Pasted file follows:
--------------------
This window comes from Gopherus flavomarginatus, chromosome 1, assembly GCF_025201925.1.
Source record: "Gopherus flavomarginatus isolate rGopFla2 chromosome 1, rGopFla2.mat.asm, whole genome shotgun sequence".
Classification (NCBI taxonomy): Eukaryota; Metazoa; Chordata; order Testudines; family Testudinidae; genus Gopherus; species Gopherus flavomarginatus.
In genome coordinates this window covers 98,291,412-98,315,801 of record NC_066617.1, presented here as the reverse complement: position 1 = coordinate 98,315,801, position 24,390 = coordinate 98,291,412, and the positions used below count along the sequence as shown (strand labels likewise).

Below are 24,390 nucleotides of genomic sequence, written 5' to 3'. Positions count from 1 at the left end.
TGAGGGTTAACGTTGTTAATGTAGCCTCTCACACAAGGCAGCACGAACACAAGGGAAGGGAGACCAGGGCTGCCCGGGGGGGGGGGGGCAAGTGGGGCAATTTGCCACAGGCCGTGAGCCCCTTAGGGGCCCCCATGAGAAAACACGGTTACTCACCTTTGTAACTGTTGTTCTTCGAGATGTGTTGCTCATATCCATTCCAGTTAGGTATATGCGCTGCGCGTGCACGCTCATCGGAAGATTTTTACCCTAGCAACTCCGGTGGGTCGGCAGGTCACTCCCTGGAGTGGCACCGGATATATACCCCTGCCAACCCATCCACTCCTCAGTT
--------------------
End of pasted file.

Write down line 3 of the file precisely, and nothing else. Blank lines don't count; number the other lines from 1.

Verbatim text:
Classification (NCBI taxonomy): Eukaryota; Metazoa; Chordata; order Testudines; family Testudinidae; genus Gopherus; species Gopherus flavomarginatus.